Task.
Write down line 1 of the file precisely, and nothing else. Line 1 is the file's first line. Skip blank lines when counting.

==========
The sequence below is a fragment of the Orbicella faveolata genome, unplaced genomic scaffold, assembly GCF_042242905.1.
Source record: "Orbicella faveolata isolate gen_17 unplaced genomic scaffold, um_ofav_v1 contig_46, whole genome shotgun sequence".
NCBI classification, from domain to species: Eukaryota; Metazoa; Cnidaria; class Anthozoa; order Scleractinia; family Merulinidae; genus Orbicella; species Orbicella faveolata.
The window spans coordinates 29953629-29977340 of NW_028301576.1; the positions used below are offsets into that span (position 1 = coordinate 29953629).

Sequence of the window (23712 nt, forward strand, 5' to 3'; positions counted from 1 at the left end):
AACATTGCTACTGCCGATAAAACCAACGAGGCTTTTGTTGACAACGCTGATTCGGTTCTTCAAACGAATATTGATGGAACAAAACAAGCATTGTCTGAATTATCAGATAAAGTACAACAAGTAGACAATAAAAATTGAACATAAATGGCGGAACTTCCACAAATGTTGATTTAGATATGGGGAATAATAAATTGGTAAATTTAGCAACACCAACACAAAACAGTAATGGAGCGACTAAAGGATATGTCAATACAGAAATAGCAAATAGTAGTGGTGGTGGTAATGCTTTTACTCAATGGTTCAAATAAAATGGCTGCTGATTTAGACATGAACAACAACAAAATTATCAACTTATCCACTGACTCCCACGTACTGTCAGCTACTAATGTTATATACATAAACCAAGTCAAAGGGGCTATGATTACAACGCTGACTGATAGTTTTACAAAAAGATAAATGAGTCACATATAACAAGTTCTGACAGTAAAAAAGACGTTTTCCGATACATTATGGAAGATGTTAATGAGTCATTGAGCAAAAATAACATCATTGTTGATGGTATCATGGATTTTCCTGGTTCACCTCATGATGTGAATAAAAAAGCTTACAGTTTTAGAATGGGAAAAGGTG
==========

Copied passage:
The sequence below is a fragment of the Orbicella faveolata genome, unplaced genomic scaffold, assembly GCF_042242905.1.